I'm much more of a motorcyclist than I am a physicist. This project to me seems like a great way for me to learn. If someone can help me figure out all the parts I need so we can get this whole thing built, we can test out everything in reality instead of just talking about it on the forums. I'm excited to work with arduinos and everything else.

But roll is the least of your worries.

Why don't you take a bowl of some kind, put some thick paint in it and take it for a ride. Fix it firmly in a way that when the motorcycle is upright the paint stands still. Ride normally as you would around the block, with stops and starts, left and right turns and see which way the paint drifts. My bet is that most will go forward, some will go backward, and very little left and right.

Not only it is a (semi-pseudo) scientific experiment, it's also an excellent excuse to go for a ride.

I love the idea of taping a sloshing bowl of paint to the back of my motorcycle but why not just just use an accelerometer/g-meter? I can just download an app on my phone. Or better yet, why not build a g meter using an arduino and accelerometer? That's pretty much my plan already. I'm just hoping one of those geniuses that built a stabilizing gyrocopter, or a gyro camera gimbal, or a two wheeled balancing autobot can guide me in the right direction since the selection of hardware available is quite overwhelming. Also existing software would be a great time-saver.

Lol ok seriously, can someone just help me with a parts list? There's like 20 accelerometers to choose from. I also need a motor controller, gyro, shield or other components to put it all together.

Dnos:
Lol ok seriously, can someone just help me with a parts list? There's like 20 accelerometers to choose from. I also need a motor controller, gyro, shield or other components to put it all together.

Your location information is missing from your forum profile. I can make recommendation to a simple accelerometer but the shipping will be expensive if you are not on my part of the world.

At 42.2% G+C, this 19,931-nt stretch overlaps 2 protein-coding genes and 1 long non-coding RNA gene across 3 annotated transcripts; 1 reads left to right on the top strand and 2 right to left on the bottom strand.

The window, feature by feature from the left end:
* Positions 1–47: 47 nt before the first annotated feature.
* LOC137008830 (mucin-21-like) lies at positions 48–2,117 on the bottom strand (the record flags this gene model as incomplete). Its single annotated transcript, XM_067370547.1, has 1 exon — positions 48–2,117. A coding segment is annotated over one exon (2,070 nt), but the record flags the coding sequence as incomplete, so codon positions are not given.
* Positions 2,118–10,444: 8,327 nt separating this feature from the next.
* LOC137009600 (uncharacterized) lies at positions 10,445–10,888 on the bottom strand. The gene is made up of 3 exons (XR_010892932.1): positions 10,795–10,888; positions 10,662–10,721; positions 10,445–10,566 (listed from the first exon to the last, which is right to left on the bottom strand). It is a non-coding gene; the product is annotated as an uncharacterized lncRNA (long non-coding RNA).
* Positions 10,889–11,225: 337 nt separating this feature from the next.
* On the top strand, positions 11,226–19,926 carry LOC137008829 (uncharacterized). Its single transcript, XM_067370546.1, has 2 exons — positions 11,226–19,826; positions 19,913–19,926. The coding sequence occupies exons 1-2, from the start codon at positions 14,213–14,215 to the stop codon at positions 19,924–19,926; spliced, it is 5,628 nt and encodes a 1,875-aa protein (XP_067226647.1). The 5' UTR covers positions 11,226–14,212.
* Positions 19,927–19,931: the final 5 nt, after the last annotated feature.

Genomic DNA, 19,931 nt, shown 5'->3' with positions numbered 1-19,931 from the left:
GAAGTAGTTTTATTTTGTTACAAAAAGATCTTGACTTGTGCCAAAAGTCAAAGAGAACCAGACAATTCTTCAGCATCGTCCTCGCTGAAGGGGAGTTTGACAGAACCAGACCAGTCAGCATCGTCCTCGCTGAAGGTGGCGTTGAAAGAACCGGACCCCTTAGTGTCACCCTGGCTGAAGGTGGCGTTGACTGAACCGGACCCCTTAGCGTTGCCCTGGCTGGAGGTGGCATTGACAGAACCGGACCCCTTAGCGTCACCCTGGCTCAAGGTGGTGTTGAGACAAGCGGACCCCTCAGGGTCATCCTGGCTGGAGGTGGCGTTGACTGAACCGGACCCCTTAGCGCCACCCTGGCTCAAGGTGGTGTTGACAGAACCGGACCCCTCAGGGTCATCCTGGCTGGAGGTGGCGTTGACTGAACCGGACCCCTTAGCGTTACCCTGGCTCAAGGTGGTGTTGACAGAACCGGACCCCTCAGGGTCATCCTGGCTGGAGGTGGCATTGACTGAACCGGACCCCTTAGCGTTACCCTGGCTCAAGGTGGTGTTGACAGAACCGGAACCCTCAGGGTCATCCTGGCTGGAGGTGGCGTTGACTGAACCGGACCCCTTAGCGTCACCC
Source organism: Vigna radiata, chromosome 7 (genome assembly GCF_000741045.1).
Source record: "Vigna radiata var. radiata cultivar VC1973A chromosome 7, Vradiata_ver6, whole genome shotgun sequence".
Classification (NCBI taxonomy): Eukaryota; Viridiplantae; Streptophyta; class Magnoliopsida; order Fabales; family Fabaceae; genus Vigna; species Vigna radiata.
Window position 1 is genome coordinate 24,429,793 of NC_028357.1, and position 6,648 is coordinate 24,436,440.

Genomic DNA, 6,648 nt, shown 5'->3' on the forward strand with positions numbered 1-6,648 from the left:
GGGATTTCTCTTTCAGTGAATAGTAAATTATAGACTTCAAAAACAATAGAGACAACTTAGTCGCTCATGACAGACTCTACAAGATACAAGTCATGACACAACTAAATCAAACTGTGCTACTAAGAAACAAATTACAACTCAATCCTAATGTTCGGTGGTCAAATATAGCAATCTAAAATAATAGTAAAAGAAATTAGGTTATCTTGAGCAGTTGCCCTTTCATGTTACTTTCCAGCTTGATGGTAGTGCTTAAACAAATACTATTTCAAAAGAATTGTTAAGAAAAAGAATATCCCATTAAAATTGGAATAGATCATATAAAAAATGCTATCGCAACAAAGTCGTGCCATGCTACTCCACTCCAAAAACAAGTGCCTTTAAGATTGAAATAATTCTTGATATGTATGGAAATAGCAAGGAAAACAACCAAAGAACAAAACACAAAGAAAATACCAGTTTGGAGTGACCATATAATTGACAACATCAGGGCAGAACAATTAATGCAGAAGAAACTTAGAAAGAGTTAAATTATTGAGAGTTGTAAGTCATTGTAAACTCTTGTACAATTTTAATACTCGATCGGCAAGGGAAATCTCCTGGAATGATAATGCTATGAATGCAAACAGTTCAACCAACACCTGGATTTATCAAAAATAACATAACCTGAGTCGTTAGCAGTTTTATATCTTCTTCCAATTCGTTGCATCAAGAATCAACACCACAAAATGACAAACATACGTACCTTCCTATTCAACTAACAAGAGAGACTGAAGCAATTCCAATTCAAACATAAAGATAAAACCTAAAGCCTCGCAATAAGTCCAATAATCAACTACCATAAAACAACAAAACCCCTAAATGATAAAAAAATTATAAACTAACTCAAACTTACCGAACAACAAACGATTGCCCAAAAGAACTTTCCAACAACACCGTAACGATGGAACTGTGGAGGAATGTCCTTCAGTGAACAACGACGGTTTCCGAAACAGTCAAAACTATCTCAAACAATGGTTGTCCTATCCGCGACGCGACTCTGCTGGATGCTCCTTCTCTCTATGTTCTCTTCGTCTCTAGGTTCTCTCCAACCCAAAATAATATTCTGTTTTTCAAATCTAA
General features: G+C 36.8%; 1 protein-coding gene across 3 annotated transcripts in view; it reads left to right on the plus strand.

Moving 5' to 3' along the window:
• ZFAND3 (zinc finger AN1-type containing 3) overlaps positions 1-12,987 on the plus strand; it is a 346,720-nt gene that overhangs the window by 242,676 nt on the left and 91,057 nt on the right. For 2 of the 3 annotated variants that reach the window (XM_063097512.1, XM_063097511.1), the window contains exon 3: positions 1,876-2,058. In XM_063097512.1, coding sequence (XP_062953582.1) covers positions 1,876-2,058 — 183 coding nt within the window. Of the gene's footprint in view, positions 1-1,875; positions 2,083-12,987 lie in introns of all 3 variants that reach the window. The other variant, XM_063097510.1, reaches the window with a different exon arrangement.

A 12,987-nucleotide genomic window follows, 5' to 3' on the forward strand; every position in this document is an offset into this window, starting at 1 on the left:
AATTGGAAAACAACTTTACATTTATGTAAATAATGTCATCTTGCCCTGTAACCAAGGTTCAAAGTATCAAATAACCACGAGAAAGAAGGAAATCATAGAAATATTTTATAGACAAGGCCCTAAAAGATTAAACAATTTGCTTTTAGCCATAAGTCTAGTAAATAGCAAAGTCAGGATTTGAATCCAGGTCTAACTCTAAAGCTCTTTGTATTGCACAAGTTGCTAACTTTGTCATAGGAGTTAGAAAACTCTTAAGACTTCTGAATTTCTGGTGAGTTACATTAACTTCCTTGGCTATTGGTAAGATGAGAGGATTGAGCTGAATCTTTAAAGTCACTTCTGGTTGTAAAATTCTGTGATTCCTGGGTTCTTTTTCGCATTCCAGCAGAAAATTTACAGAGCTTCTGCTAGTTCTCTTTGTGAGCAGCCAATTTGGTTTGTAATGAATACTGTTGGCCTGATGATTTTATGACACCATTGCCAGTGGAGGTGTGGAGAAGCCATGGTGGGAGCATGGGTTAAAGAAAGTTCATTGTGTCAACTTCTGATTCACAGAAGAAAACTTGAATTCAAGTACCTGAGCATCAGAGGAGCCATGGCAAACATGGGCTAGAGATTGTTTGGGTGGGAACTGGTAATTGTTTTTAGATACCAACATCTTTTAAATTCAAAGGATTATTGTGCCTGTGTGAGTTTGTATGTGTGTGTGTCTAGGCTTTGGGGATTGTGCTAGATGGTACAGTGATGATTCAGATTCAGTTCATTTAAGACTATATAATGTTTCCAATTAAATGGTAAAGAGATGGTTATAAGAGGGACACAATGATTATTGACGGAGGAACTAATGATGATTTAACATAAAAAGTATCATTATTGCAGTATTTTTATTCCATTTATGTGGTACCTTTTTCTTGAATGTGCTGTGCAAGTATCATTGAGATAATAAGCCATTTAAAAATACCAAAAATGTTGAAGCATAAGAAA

You can actually forgo for gyro and here is why. The gyro will only give you changes in rotation rates while the accelerometers will only sense acceleration. I severely doubt that you could turn a car or anything fast enough to harm a pizza, and compensating for this rotation would require the use of a controlled turntable which while awesome would be VERY hard to build.

Instead you just need to compensate for linear accelerations including that due to gravity. With a 3-axis acceleration mounted to the pizza carrying frame one only needs to write code that tries to keep all of the acceleration in the Z-axis. When you are sitting still it should see 1G straight down and no X or Y acceleration. Thus it will orient the sensor and thus the frame so that straight down matches with the direction of gravity. If you accelerate hard the chip will see the 1G of gravity plus the say .5 G of +Y. The combine to form a net force vector that is 63.4 degrees bellow horizontal and it should rotate to shift this net acceleration so it is centered on the Z axis (90 degrees below horizontal) The gyro would be unnecessary to tell you if this acceleration was due to a linear acceleration of the vehicle or a forward tilt of the vehicle. The forward tilt can cause the same acceleration reading by shifting gravity to the Y axis. However because both of these eventualities will affect the pizza identically you do not need to differentiate them.

TLDR:
You don't need a gyro only a 3-axis accelerometer
Write code to keep net acceleration vector aligned with Z-axis (PID might be good here)